The Victorian government closed construction sites for two weeks and forced all construction workers to receive at least one dose of the vaccine by 23 September. He also reported that before October 5 they will have to submit a vaccination certificate or they will be dismissed from their jobs.
This decision led to stormy demonstrations in the streets of Melbourne.
During Monday’s protests, employees pushed union activists associated with the construction industry to the headquarters of the Construction, Forestry, Marine, Mining and Energy Federation (CFMEU).
Bottles, cans, and pallets were moving. Workers smashed the windows of a building they had poured paint on. The police used rubber bullets to disperse the demonstrators. More than 60 people were arrested.
But this was only the beginning, because on Tuesday workers staged much larger demonstrations and closed the busy Westgate Expressway completely in Melbourne. At the Victorian Freedom Gathering, they shouted the word “daily”, declaring that they would protest every day until their demands – the resignation of local government, a complete end to the Australian lockdown, lifting of vaccination and sanitation orders – were met.
The protests turned brutal as workers entered Melbourne – construction workers surrounded the local parliament building, attacked police cars, threw bottles and stones at fleeing police, and blocked all busy streets and bridges. Uniforms tried to respond with pepper spray and smoke grenades, but later – apparently not adapted to the situation – rubber bullets were fired to disperse the demonstrators. Sky News political editor Andrew Clennell said the conflict between police and protesters had “turned into a siege”.
“One of the largest cities in Australia is mired in chaos” – the “Australian” commented on a regular basis, and several hundred recordings showing horrific scenes of the fight were posted on the Internet. 10 policemen were injured, and more than 200 people were arrested.
Wednesday also saw more demonstrations and battles with the police, as 215 people were arrested, according to Reuters. To prevent further unrest, authorities on Thursday called for the army’s help and sent hundreds of heavily armed police into the streets. However, the riots could not be prevented and more than 90 people were detained for their participation.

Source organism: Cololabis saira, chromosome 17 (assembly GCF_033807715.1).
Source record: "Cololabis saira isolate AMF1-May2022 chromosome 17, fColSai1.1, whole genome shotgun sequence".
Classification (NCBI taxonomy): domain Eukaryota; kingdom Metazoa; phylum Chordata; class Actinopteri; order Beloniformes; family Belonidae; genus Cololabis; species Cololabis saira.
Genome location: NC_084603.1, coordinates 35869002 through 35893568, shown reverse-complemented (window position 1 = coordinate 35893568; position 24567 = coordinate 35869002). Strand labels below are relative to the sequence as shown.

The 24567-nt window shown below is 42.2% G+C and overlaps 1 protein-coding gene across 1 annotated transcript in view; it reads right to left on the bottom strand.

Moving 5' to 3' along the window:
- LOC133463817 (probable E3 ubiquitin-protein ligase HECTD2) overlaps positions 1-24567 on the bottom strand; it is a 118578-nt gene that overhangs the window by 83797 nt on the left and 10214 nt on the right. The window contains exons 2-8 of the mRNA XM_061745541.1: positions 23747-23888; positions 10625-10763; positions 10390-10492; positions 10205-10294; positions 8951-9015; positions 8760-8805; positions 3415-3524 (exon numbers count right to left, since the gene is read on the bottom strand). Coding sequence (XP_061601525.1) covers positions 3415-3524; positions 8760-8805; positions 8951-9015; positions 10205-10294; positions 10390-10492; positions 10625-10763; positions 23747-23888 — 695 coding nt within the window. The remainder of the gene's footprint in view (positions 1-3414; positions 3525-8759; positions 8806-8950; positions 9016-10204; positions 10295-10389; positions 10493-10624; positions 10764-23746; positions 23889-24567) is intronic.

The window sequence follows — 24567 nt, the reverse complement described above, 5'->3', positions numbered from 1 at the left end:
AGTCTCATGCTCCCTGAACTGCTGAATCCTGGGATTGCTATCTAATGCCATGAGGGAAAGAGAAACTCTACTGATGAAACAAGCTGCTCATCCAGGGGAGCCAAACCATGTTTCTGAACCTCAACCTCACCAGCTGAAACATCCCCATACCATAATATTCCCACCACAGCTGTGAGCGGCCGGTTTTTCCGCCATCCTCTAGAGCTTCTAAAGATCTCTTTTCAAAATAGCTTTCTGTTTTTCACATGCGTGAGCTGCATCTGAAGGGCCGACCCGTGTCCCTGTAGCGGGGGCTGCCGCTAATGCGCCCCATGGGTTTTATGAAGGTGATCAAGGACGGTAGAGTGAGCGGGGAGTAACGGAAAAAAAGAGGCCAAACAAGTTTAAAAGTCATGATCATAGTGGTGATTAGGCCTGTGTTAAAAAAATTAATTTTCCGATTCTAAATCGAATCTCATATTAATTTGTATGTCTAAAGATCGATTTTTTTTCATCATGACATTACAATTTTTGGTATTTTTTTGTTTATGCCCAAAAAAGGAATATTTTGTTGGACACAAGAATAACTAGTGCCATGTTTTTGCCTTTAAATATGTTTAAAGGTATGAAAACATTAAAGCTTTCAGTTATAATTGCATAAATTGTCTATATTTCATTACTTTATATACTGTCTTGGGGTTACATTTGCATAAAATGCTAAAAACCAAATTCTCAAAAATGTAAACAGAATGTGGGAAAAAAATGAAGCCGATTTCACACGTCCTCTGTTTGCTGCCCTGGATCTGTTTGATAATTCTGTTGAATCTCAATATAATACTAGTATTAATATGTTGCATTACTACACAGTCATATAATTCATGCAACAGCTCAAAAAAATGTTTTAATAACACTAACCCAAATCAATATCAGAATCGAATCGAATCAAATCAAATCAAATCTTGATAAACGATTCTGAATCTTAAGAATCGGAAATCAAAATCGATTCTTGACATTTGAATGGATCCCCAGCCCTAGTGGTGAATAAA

A Victoria State Police spokesperson said: “Once again, we encourage anyone considering coming into town without a legitimate purpose to stay home and follow the recommendations of the Director of Health.” “The police will continue to provide a very visible presence throughout the city in the coming days,” he added.
Melbourne’s deputy commissioner, Ross Gunther, also warned against “taking out on the city streets” and said the uniform had “sufficient resources” and was preparing for the coming days of demonstrations.
Netizens describe the atmosphere in Melbourne as very tense. They comment on this by saying: “It seems more like the beginning of a revolution than a demonstration or a strike.”
There are also voices that say “it is better for the government to withdraw, otherwise it will risk a revolution” – another writes. “Prime Minister Morrison is losing his country. Australia is on the verge of a real revolution,” the user wrote on Twitter after the Australian Prime Minister’s meeting with Boris Johnson.
Shane Patton, Victoria State Police Commissioner, described the workers’ behavior as “shameful”. “Crowds are cowards who want to hide their identity,” he criticized the people who caused the riots.
Victorian nurses urged protesters to “stop thinking only of themselves”, The Australian newspaper reported.
The construction sector may face further restrictions, including the suspension of operations. State authorities released data showing that up to 73 percent. On construction sites, applicable anti-Covid regulations were violated.
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